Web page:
Gainer Allows 2nd Round Of Testing
In a letter he personally drafted to the entire Capitol Police force, Chief Terrance Gainer addressed questions about the fairness of a recent promotions test and announced that a handful officers may take the exam after everyone else.
The controversy began in early May after three black officers arrived late and were turned away from the test while a married couple who are both white were granted advanced permission to take the test after it was administered to 124 other officers seeking promotions to sergeant or lieutenant.
The black officers, Rubard Gillis, Troy Purnell and Claudette Squires, accused the department of bias and alleged that Kim Bolinger, who had a baby just days before the test, was given special treatment because she works in Gainer’s office. Andrew Bolinger was told to take the test at the same time as his wife to prevent the two from discussing it.
In last week’s four-page letter, Gainer explained that those who missed the test — for whatever reason — would be allowed to take a comparable but different exam. Additionally, officers whose military units were activated will also be allowed to take the second administered test. He will also hold two meetings with officers to answer questions.
Gainer wrote that he trusted “this full, open explanation will assuage the fears of favoritism, racism, gender bias or cold heartened compliance. I pray this decision is ecumenical in acceptance and equitable in application. We will do better during the next promotional cycle, late summer 2004.”
Although Gainer called it an “honest attempt to accommodate a medical condition,” he clearly disagreed with the decision his subordinates made to allow two officers to take the same test at a later date, when, in the past, the department has had a zero-tolerance policy for those who couldn’t take it at the assigned time.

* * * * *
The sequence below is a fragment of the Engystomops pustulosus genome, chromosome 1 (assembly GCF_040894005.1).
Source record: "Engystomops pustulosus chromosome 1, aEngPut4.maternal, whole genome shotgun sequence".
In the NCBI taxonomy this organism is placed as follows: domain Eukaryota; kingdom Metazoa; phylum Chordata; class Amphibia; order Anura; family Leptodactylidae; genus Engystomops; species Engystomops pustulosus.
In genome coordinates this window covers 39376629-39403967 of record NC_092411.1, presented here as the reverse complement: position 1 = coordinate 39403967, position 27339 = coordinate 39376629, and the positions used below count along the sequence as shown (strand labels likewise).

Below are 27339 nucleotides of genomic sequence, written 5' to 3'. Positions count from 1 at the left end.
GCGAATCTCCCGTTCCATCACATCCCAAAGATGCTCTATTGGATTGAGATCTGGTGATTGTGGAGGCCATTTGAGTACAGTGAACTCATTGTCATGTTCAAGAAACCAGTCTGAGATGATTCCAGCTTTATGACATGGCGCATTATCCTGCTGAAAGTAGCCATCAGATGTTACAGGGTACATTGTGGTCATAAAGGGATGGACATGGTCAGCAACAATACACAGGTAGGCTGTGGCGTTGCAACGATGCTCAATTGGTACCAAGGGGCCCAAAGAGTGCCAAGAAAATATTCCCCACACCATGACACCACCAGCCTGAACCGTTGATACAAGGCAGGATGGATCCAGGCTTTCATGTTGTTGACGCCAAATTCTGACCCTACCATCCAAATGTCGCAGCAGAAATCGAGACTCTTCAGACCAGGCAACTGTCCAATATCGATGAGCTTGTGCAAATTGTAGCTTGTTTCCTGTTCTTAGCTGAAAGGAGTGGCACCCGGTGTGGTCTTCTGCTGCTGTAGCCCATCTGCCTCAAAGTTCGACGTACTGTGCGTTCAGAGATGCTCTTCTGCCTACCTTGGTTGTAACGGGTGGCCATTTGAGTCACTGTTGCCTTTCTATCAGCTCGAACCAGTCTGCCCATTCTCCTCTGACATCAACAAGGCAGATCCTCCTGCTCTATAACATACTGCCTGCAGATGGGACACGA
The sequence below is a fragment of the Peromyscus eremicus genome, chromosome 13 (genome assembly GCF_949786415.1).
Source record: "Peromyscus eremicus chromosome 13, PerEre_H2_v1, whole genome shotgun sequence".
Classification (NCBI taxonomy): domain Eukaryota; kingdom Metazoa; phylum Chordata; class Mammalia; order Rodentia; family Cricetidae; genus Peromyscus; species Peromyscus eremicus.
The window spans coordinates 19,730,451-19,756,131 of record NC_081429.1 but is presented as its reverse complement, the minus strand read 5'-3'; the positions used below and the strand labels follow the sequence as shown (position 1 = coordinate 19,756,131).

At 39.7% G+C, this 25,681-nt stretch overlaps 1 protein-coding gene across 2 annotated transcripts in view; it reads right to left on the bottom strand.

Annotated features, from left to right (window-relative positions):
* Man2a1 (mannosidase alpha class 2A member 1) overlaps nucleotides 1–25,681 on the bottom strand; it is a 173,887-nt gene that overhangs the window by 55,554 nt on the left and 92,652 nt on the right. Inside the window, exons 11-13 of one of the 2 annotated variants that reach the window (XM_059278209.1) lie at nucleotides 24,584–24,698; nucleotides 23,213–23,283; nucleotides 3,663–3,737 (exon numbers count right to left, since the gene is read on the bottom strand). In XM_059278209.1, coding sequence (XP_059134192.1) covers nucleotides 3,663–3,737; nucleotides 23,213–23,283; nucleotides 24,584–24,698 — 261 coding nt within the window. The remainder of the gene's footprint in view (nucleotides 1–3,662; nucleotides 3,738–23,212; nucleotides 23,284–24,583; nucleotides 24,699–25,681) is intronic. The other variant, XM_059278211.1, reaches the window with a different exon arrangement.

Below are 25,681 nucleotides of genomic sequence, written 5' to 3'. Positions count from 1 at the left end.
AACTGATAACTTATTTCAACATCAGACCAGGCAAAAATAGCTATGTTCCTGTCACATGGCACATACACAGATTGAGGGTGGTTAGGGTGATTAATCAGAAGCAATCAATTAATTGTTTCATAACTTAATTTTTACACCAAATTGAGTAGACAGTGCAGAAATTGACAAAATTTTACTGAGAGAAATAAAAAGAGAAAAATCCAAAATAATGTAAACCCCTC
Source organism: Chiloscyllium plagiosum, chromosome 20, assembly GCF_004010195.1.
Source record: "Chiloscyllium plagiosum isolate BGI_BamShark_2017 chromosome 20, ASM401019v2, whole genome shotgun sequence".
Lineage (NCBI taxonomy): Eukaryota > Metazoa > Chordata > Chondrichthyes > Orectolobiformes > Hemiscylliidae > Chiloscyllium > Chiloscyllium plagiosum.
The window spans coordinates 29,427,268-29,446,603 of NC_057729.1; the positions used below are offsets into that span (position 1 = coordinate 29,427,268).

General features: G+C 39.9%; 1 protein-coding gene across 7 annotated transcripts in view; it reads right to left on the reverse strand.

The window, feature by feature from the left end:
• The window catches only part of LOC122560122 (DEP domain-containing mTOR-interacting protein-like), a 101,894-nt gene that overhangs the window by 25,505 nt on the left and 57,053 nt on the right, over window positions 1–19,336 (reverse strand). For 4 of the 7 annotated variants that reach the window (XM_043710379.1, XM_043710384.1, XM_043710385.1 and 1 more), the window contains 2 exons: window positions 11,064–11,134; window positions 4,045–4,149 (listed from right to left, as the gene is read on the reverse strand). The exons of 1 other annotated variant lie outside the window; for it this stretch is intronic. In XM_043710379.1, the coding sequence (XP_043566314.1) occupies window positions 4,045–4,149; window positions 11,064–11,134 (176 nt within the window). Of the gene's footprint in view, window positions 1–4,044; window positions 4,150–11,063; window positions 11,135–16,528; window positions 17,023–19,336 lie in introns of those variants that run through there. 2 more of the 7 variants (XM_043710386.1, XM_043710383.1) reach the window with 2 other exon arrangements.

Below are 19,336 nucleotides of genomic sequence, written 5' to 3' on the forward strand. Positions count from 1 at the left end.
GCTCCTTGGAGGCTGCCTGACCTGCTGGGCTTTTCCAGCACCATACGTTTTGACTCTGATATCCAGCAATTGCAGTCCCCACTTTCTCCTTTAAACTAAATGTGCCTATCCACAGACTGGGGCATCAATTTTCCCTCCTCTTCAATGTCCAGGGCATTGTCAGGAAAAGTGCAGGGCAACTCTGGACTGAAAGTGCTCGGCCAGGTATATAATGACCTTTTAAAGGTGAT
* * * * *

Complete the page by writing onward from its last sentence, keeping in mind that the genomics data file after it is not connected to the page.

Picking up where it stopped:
He wrote that the decision was based, in part, on a legal opinion concerning the requirements of the Family and Medical Leave Act and an attempt to relieve problems of past exams when the department was less empathetic to family issues, such as the death of an officer’s father and a pregnancy. Nonetheless, upon learning that two officers had been offered a chance to take an identical test later, he stopped it.
In a statement, the Black Capitol Police Officers Association said it sees this “as a terrible situation not of Chief Gainer’s making. The Chief was really left with no viable options other than the decision he made.”
The black officers’ attorney, who has a pending class action lawsuit against the Capitol Police Board, accused Gainer’s subordinates of trying to undermine his “commendable efforts to run a more equitable Department.” Joseph Gebhardt wrote that although his clients didn’t agree with the decision and would have preferred no additional testing for anyone, “The Black Officers bringing the class action will not undercut Chief Gainer at this critical time.”
In terms of ranking the later test takers, Gainer said their scores “will neither bump anyone nor cause anyone not to be promoted.” This will be accomplished “over promot[ing] by one.”
The scores of those candidates who took the test later will be paired with someone who took the test the first time and got the same score.